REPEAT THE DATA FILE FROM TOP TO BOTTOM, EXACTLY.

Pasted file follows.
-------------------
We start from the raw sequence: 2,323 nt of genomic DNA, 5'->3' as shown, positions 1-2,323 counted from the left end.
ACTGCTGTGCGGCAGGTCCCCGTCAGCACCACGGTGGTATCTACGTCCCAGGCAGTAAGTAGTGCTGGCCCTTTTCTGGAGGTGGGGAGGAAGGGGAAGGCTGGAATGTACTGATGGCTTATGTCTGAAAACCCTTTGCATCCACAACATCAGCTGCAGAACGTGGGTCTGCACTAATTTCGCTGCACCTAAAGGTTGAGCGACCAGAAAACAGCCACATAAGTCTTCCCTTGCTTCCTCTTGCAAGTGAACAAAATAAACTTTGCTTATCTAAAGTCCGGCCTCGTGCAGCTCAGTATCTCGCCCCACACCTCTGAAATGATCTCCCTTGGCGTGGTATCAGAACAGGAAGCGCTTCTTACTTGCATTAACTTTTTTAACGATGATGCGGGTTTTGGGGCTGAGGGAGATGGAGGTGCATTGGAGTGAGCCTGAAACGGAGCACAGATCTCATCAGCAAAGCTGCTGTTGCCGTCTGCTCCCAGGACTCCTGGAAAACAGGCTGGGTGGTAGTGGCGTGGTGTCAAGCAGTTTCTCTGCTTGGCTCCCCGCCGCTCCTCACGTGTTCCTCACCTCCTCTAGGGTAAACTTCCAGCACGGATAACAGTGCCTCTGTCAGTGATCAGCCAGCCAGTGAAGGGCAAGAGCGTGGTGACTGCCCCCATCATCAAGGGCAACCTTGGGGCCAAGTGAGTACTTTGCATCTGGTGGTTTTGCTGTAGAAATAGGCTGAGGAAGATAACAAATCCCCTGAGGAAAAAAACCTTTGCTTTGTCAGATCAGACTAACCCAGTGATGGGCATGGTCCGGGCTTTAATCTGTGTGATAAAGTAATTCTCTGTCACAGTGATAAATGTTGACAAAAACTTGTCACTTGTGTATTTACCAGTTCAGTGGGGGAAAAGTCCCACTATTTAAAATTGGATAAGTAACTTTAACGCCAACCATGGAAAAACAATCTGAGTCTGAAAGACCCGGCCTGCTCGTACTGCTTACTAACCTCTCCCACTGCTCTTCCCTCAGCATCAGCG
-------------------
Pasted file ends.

We start from the raw sequence: 2,323 nt of genomic DNA, 5'->3' as shown, positions 1-2,323 counted from the left end.
ACTGCTGTGCGGCAGGTCCCCGTCAGCACCACGGTGGTATCTACGTCCCAGGCAGTAAGTAGTGCTGGCCCTTTTCTGGAGGTGGGGAGGAAGGGGAAGGCTGGAATGTACTGATGGCTTATGTCTGAAAACCCTTTGCATCCACAACATCAGCTGCAGAACGTGGGTCTGCACTAATTTCGCTGCACCTAAAGGTTGAGCGACCAGAAAACAGCCACATAAGTCTTCCCTTGCTTCCTCTTGCAAGTGAACAAAATAAACTTTGCTTATCTAAAGTCCGGCCTCGTGCAGCTCAGTATCTCGCCCCACACCTCTGAAATGATCTCCCTTGGCGTGGTATCAGAACAGGAAGCGCTTCTTACTTGCATTAACTTTTTTAACGATGATGCGGGTTTTGGGGCTGAGGGAGATGGAGGTGCATTGGAGTGAGCCTGAAACGGAGCACAGATCTCATCAGCAAAGCTGCTGTTGCCGTCTGCTCCCAGGACTCCTGGAAAACAGGCTGGGTGGTAGTGGCGTGGTGTCAAGCAGTTTCTCTGCTTGGCTCCCCGCCGCTCCTCACGTGTTCCTCACCTCCTCTAGGGTAAACTTCCAGCACGGATAACAGTGCCTCTGTCAGTGATCAGCCAGCCAGTGAAGGGCAAGAGCGTGGTGACTGCCCCCATCATCAAGGGCAACCTTGGGGCCAAGTGAGTACTTTGCATCTGGTGGTTTTGCTGTAGAAATAGGCTGAGGAAGATAACAAATCCCCTGAGGAAAAAAACCTTTGCTTTGTCAGATCAGACTAACCCAGTGATGGGCATGGTCCGGGCTTTAATCTGTGTGATAAAGTAATTCTCTGTCACAGTGATAAATGTTGACAAAAACTTGTCACTTGTGTATTTACCAGTTCAGTGGGGGAAAAGTCCCACTATTTAAAATTGGATAAGTAACTTTAACGCCAACCATGGAAAAACAATCTGAGTCTGAAAGACCCGGCCTGCTCGTACTGCTTACTAACCTCTCCCACTGCTCTTCCCTCAGCATCAGCG